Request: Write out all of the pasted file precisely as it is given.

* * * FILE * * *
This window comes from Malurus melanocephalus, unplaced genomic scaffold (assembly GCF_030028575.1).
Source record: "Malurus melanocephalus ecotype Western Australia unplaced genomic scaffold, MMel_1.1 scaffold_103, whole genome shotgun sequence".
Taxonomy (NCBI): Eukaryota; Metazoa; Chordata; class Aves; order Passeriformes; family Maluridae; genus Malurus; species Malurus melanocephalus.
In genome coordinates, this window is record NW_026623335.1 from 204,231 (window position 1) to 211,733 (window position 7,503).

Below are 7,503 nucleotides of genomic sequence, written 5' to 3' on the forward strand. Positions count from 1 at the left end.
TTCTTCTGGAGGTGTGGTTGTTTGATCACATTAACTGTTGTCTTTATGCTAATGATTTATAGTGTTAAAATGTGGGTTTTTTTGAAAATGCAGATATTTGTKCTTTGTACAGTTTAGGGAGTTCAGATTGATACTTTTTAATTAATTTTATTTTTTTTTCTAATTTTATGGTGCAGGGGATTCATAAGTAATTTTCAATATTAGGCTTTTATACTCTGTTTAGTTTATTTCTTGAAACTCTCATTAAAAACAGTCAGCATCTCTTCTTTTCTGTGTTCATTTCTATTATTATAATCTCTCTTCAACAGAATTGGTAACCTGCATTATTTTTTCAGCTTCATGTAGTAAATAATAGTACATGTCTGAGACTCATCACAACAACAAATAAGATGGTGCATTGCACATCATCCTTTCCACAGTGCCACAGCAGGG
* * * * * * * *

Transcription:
This window comes from Malurus melanocephalus, unplaced genomic scaffold (assembly GCF_030028575.1).
Source record: "Malurus melanocephalus ecotype Western Australia unplaced genomic scaffold, MMel_1.1 scaffold_103, whole genome shotgun sequence".
Taxonomy (NCBI): Eukaryota; Metazoa; Chordata; class Aves; order Passeriformes; family Maluridae; genus Malurus; species Malurus melanocephalus.
In genome coordinates, this window is record NW_026623335.1 from 204,231 (window position 1) to 211,733 (window position 7,503).

Below are 7,503 nucleotides of genomic sequence, written 5' to 3' on the forward strand. Positions count from 1 at the left end.
TTCTTCTGGAGGTGTGGTTGTTTGATCACATTAACTGTTGTCTTTATGCTAATGATTTATAGTGTTAAAATGTGGGTTTTTTTGAAAATGCAGATATTTGTKCTTTGTACAGTTTAGGGAGTTCAGATTGATACTTTTTAATTAATTTTATTTTTTTTTCTAATTTTATGGTGCAGGGGATTCATAAGTAATTTTCAATATTAGGCTTTTATACTCTGTTTAGTTTATTTCTTGAAACTCTCATTAAAAACAGTCAGCATCTCTTCTTTTCTGTGTTCATTTCTATTATTATAATCTCTCTTCAACAGAATTGGTAACCTGCATTATTTTTTCAGCTTCATGTAGTAAATAATAGTACATGTCTGAGACTCATCACAACAACAAATAAGATGGTGCATTGCACATCATCCTTTCCACAGTGCCACAGCAGGG